Beyond the publicity blitzkrieg that so often accompanies laying foundations and unveiling stadiums, much of the anticipated fanfare surrounding Chinese largesse often falls flat. While China is deeply and overtly involved in its own sports initiatives, it kept what appeared to be a deliberately low profile at the 2012 African Cup of Nations, a tournament made possible largely through China’s involvement.

The stadium projects function largely as means of cultivating soft power in China’s dealings with developing nations, but the muted attendance and sluggish engagement of the Chinese following the construction of stadium projects has led some to question the intentions behind these buildings. As long as the appropriate quid pro quo is met—resources or diplomatic recognition—what these nations do with their stadiums matters little to the Chinese.

In Angola, the four once shiny, new stadiums of the African Cup of Nations have slid into a permanent decline. Weeds have overgrown Luanda National Stadium and a wire security fence keeps out soccer hooligans. Though empty lots in Angola have long served as makeshift soccer pitches, the symbol of the nation’s moment in the international sports limelight drifts toward disrepair.

In the United States, foreign aid represents barely 1 percent of the federal budget—or $52.7 billion in 2010—and is being threatened with additional cuts. Still, American spending historically dwarfed China’s $38.54 billion average annual foreign assistance from 1950 to 2009. While these estimates of Chinese current aid vary widely depending on definitions of aid, its largesse continues to grow.

In the short term, developing nations enhance their trade opportunities, win infrastructure projects that are either free or heavily subsidized, and receive transparent and favorable loan conditions. The immediate future suggests no measurable slowdown in the pace of China’s economic and aid engagement in the developing world. But at the end of the day, these stadiums may simply remain objects of detached monumentality rather than vibrant symbols of soft power. If the Chinese are seen to be carting off vast quantities of these nations’ patrimony in the form of irreplaceable raw materials while leaving behind a nation of people still lacking training and education—then China itself may prove to be the big loser.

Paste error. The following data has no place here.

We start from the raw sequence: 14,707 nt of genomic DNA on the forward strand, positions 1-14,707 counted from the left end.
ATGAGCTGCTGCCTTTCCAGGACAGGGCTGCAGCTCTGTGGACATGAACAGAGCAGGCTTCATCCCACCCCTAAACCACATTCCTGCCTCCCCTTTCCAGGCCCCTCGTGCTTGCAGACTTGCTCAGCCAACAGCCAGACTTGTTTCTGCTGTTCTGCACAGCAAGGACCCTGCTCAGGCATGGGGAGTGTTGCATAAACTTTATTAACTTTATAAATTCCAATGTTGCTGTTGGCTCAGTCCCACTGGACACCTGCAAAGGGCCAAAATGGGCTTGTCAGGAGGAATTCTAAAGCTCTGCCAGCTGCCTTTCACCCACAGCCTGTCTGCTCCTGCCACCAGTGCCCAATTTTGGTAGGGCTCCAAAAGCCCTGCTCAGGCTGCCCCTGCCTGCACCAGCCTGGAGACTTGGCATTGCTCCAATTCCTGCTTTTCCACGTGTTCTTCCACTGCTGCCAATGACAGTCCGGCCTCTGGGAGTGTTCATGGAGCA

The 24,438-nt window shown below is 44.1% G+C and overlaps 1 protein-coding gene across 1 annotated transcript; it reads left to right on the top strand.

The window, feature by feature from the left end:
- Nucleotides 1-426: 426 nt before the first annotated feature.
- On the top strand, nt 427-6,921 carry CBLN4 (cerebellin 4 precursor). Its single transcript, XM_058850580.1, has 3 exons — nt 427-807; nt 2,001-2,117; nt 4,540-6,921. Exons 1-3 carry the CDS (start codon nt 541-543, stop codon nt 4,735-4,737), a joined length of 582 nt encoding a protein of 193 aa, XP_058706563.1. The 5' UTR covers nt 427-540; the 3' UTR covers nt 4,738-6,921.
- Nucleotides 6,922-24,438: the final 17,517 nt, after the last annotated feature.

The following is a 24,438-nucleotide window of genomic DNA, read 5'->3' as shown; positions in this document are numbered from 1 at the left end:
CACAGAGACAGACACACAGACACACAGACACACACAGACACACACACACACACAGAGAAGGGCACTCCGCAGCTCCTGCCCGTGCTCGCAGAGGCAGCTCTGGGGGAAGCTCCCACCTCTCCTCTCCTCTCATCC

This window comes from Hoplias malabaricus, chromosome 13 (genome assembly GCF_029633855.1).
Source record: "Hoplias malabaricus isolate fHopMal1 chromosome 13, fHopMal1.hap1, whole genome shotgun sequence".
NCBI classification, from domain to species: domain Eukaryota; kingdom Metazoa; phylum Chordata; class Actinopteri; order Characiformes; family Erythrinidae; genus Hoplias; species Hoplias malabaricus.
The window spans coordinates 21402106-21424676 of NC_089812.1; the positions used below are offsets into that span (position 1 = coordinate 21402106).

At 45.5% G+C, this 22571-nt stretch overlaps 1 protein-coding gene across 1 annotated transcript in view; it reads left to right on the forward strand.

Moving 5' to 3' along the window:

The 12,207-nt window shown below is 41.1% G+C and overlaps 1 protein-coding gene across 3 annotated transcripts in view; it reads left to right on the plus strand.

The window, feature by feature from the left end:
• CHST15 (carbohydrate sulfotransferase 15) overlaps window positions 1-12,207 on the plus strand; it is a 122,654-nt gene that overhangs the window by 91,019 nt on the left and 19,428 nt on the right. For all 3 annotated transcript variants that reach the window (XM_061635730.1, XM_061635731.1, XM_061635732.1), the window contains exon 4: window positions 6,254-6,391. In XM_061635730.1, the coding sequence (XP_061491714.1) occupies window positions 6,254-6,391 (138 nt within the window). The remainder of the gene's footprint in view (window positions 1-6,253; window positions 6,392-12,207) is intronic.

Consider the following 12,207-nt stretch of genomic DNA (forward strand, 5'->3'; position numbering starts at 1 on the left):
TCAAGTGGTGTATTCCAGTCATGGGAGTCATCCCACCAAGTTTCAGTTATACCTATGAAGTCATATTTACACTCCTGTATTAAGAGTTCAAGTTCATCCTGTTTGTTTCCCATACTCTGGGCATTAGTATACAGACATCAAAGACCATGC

The vacuum of aid assistance left by the West has allowed China easy access to the developing world. Western countries have long considered Africa a disaster of modern development—not a place of economic opportunity and investment. The same applies to Latin America. In contrast, when facing a future fraught with geopolitical conflict, China has chosen its allies wisely.

If the West wants to make headway against the Chinese push into these nations, it needs to prove a worthy contrast to Beijing’s self-absorbed offensive. While most OECD countries approach aid as largesse tied to an inflexible, bureaucratic set of stipulations, the West should take a page out China’s playbook. Investment from both private and state interests can satisfy demands for what China has already proved the developing world desperately desires—infrastructure. And when the last fan exits the stadium, it will be the team that puts in overtime ensuring sustainable development that will emerge the true winner in this diplomatic game.



Rachel Will, a member of the Reuters bureau in Kuala Lumpur, has reported from Hong Kong and Jakarta.

[Photo: Sitzman]

(PDFs of World Policy Journal articles can be purchased through SAGESubscribe to WPJ here)

Related posts